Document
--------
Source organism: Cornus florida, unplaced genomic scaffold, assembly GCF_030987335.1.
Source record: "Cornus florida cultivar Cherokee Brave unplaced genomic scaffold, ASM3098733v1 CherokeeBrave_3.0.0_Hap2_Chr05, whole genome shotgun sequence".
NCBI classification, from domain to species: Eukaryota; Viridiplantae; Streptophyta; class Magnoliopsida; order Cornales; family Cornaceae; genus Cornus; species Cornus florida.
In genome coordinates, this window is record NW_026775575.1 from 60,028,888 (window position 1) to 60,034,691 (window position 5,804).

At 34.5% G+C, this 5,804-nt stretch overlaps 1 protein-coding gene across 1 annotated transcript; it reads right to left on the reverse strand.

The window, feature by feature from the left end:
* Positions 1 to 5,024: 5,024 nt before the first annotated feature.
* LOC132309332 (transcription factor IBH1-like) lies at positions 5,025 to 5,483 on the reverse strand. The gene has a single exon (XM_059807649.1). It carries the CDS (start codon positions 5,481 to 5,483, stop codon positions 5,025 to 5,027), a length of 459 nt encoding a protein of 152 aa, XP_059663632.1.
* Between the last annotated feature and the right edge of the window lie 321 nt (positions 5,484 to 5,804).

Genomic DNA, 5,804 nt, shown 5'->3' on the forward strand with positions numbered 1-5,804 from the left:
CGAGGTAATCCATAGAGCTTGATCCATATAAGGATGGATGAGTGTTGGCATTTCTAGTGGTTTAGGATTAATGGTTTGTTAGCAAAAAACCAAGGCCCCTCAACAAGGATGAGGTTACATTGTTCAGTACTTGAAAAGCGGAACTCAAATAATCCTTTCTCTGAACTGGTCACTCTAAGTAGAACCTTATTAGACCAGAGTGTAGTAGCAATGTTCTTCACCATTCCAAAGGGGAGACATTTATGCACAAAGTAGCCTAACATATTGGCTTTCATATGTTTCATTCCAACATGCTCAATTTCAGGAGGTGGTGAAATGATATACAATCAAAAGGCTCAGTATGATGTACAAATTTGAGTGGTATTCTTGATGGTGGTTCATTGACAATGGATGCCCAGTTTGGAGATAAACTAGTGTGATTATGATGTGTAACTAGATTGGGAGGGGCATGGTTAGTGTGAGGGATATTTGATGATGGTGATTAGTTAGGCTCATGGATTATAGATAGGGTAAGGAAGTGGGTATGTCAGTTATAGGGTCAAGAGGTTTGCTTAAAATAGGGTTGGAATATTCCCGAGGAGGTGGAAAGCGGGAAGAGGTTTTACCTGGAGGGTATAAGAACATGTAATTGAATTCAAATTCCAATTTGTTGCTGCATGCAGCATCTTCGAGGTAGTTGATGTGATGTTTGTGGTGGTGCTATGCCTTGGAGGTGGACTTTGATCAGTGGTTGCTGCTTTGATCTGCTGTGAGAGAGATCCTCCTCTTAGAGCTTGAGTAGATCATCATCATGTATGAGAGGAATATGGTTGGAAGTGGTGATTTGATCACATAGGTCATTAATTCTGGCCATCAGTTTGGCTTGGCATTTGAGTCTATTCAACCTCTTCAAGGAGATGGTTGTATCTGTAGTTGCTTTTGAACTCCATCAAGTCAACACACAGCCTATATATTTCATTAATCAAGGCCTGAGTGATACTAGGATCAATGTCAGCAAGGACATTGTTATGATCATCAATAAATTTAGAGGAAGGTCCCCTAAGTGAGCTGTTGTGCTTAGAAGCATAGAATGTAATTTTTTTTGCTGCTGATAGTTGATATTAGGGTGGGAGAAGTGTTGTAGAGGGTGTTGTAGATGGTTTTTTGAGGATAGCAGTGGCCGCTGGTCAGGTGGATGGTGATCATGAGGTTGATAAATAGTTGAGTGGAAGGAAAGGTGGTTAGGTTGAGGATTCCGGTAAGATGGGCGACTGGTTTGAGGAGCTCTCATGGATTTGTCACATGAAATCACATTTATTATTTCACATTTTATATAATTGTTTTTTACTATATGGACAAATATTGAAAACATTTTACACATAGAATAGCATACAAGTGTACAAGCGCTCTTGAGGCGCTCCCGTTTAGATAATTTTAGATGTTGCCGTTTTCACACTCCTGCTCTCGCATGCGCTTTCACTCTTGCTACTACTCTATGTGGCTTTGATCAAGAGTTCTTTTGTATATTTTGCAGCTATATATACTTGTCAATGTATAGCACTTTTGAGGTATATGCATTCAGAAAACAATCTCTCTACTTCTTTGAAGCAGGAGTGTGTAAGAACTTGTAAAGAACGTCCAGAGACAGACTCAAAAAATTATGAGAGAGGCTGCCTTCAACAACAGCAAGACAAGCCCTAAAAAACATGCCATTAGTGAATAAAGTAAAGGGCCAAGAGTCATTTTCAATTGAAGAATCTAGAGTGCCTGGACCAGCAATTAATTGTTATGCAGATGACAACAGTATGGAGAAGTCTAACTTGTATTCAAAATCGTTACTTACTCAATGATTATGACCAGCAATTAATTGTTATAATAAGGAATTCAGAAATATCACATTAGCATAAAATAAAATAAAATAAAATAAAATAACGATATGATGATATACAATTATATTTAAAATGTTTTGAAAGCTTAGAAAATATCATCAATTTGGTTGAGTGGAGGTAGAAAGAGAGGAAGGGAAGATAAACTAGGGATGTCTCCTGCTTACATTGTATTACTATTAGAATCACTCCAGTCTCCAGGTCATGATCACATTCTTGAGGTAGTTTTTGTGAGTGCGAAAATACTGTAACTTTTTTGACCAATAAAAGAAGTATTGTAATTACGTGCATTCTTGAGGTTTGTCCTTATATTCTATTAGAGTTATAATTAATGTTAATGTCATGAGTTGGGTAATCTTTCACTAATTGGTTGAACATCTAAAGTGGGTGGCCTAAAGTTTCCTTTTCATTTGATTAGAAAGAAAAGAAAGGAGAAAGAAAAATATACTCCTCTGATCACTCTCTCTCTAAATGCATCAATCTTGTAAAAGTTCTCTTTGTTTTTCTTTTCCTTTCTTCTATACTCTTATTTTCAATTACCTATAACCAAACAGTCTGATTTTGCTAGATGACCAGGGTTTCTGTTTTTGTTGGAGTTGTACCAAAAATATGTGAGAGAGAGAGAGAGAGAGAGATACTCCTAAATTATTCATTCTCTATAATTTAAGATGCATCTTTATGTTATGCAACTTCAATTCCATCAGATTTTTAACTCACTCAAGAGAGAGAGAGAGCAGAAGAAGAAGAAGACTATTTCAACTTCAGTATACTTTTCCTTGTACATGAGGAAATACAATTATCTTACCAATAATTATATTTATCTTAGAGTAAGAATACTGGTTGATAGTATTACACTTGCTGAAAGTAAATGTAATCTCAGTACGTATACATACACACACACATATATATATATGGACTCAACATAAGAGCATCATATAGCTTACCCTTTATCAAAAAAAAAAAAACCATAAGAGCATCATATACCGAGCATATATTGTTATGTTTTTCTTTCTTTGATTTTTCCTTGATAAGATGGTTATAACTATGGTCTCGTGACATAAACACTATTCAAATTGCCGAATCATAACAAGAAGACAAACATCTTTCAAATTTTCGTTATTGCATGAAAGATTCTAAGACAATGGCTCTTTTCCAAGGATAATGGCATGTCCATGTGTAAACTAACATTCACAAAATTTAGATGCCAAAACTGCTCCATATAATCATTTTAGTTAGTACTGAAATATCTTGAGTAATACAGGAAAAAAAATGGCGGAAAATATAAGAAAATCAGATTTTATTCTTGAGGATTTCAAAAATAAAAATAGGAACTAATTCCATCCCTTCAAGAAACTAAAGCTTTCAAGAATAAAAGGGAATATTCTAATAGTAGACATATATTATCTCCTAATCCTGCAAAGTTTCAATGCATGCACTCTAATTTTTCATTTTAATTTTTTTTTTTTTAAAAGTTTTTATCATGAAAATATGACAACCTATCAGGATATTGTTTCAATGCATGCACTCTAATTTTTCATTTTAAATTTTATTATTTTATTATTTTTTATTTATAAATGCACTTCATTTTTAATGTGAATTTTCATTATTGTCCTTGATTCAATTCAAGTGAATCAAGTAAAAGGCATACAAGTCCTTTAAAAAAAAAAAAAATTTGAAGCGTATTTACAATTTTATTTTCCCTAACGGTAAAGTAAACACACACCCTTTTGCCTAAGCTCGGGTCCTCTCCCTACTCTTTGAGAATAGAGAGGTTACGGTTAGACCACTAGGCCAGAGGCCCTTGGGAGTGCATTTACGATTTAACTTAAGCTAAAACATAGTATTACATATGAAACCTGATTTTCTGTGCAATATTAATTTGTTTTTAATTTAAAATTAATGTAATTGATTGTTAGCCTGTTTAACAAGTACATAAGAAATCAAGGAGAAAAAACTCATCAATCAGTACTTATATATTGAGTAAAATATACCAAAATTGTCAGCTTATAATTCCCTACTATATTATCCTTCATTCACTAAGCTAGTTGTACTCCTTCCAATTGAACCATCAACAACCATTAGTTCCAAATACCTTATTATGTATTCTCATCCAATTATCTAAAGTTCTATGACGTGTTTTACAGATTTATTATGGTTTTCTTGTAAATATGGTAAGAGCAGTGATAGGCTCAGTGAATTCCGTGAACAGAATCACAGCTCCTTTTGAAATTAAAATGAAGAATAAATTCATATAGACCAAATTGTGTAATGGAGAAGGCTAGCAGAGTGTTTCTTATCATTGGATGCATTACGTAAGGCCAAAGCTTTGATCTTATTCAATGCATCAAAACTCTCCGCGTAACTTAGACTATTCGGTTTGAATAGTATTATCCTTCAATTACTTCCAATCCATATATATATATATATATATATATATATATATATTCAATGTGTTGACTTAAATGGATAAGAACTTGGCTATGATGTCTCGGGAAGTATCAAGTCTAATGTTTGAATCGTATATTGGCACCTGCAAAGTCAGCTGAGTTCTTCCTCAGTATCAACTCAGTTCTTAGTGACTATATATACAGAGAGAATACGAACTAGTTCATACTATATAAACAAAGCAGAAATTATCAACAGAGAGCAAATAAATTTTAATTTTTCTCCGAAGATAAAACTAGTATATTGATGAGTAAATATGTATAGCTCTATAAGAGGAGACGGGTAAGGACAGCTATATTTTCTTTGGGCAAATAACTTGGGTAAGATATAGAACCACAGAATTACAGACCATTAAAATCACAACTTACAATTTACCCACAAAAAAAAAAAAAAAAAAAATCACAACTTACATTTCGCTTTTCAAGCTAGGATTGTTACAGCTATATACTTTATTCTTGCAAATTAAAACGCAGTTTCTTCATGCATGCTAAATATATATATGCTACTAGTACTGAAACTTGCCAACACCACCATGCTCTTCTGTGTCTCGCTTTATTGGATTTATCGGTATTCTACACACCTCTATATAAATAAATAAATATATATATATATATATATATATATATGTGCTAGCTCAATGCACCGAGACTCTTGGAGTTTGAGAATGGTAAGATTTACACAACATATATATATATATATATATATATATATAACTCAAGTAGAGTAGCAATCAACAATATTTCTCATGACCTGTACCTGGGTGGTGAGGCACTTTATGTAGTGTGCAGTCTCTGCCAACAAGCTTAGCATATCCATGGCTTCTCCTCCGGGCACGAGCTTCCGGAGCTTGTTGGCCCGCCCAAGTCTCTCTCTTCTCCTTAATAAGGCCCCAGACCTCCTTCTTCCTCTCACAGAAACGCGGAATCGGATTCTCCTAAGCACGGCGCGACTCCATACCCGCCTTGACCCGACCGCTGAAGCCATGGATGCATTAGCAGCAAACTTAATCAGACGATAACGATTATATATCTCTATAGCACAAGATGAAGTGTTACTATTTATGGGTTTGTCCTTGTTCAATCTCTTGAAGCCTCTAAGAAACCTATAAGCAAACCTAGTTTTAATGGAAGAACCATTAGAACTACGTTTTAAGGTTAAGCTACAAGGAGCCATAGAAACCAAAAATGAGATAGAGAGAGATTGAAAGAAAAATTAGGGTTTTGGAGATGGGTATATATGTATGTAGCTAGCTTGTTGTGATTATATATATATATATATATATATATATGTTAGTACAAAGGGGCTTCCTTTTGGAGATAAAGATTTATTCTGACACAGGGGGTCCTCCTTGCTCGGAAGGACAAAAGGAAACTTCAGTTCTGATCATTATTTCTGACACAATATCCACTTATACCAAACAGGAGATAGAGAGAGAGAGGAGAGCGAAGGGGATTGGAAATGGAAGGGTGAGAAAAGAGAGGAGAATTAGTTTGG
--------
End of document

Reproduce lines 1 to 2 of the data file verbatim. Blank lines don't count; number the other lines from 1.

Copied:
Source organism: Cornus florida, unplaced genomic scaffold, assembly GCF_030987335.1.
Source record: "Cornus florida cultivar Cherokee Brave unplaced genomic scaffold, ASM3098733v1 CherokeeBrave_3.0.0_Hap2_Chr05, whole genome shotgun sequence".